Belgian start-up Ecobirdy crafts a well-received line of kids’ furnishings out of recycled plastic playthings.
Miniature speckled tables and chairs. Rhinos that light up a room. Kiwi bird storage containers. Even if EcoBirdy’s inaugural line of furniture and accessories for children wasn’t adorable, the back story is a compelling one. All of the pieces in the collection are made entirely of recycled plastic and are 100 per cent recyclable. The line is an attempt to re-use and re-purpose some of the tonnes of plastic that go into making toys for babies and toddlers each year.
According to EcoBirdy’s founders, Vanessa Yuan and Joris Vanbriel, a whopping 90 per cent of toys for very young children – most of which have lifespans of only six months – are made of plastic. After separate careers in the fashion and design industries, the Antwerp-based duo established EcoBirdy “to create solutions for environmental problems using innovative technologies.” Their first initiative – a collection of kids’ furniture made wholly of recycled plastic from European waste – was unveiled this winter at Maison&Objet in Paris, where it struck a chord with visitors and media.
It’s not hard to see why. The unique four-piece collection – a pint-sized table and chair with sturdy legs and rounded edges, a table lamp shaped like a rhinoceros and a kiwi-shaped storage container with a removable beak – is crafted out of ecothylene, a material made by separating recycled plastic by colour. This process, developed and trademarked by EcoBirdy, gives each piece its distinctive speckled look. A rhino and a kiwi were chosen as subjects because both animals are endangered.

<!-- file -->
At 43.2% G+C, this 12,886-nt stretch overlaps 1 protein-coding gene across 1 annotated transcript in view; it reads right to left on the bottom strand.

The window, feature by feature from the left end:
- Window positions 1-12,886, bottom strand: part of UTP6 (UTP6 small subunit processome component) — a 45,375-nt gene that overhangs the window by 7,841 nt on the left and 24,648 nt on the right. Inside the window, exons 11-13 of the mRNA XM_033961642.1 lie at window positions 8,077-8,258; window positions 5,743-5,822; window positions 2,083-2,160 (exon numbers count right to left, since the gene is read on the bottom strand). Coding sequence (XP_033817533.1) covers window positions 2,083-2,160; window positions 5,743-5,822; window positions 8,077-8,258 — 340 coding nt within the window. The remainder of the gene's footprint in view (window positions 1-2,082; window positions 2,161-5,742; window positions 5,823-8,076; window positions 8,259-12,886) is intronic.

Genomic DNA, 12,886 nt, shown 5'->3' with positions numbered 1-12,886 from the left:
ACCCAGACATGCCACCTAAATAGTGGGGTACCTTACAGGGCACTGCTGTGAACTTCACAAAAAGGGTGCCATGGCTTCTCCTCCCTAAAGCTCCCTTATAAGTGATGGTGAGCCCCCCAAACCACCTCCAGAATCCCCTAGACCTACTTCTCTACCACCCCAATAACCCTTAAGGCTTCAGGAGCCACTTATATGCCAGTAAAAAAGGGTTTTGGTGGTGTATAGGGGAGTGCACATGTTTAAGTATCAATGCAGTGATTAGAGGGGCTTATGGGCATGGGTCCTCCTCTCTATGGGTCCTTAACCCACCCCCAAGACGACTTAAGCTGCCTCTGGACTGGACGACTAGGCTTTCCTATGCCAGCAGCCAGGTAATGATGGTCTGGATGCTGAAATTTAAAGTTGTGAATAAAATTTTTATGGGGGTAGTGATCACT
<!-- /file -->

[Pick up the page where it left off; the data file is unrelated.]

The rhino lamp, which gives off a soft, subdued glow, contains a fluorescent bulb and has an abstract shape. The lid on the kiwi container, which is 69 centimetres long by 42 centimetres wide by 50 centimetres high, closes with magnets.
Depending on the colours chosen – the options include Ocean, Vanilla, Strawberry and Sky – the dappled surfaces can range from an eggshell-type finish to a look resembling terrazzo. Besides being aesthetically pleasing, the speckled surfaces also identify each piece as “a recognizable product of recycling,” giving visible signs of the process extra cool factor, Yuan and Vanbriel hope.
“An accompanying storybook and school program has been designed to introduce youngsters to the circular economy and inspire them to contribute to a more sustainable future,” the designers add.
Both the books and the products are available through www.ecobirdy.com.